Your Security Operations manager has requested that you monitor command line actions of users in your organization. They haven't specified exactly what you should set alerts for, but you know that the MITRE ATT&CK framework lists more than 150 attacks associated with the command line.
How to use Splunk software for this use case
You can use Splunk software to evaluate string length against others in their peer groups, as well as look for new and suspicious strings.
This use case is best deployed using Splunk Security Essentials (SSE), a free application with a security content library. The searches use macros that come packaged with the Splunk Security Essentials application.
To maximize their benefit, the searches above likely need to tie into existing processes at your organization or become new standard processes. These processes commonly impact success with this use case:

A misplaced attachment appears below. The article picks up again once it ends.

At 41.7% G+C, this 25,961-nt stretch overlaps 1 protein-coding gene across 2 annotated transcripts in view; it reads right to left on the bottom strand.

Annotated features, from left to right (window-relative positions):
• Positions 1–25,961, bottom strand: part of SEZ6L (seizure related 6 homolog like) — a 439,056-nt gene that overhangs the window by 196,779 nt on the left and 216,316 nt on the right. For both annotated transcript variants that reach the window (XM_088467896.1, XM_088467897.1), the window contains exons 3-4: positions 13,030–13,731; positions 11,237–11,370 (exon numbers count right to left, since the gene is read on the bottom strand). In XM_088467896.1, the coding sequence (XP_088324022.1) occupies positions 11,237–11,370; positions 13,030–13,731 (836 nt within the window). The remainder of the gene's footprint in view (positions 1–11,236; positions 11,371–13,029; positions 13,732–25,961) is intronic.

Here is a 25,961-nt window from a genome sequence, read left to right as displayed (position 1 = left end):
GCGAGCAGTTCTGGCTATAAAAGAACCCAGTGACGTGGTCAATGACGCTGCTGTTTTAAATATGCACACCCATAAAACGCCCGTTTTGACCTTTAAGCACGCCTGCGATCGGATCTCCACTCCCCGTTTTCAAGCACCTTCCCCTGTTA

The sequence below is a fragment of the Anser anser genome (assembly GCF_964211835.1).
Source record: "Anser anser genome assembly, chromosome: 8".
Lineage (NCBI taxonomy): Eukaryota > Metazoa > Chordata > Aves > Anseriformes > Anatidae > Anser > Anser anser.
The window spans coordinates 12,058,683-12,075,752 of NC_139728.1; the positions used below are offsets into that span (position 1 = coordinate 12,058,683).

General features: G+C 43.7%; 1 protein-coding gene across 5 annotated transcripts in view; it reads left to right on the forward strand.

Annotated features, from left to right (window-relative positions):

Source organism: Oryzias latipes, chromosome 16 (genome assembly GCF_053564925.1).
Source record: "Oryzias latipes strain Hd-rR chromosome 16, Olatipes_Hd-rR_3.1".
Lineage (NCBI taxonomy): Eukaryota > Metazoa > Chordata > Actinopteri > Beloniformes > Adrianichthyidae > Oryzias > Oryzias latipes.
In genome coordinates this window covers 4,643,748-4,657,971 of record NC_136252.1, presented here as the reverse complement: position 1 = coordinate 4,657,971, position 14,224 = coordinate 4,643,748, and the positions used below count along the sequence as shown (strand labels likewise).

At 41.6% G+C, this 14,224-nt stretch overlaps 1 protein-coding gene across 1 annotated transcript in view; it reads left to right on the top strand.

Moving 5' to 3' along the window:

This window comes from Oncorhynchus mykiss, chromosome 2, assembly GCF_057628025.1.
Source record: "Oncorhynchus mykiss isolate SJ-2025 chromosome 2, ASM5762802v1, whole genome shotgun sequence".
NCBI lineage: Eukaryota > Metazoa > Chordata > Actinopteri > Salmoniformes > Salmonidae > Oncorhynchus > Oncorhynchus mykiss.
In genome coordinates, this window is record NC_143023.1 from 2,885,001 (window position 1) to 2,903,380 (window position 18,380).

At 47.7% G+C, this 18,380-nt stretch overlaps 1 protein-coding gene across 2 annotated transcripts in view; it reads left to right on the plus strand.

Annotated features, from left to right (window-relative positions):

- Enabling self-protection so that CLI commands must include the authentication password
- Requiring the use of libraries or APIs for commands
- Providing whitelists or other mechanisms for input validation
Measuring impact and benefit is critical to assessing the value of security operations. The following are example metrics that can be useful to monitor when implementing this use case:
- CLI execution attacks detected: The number of true positive malicious CLI executions detected using Splunk software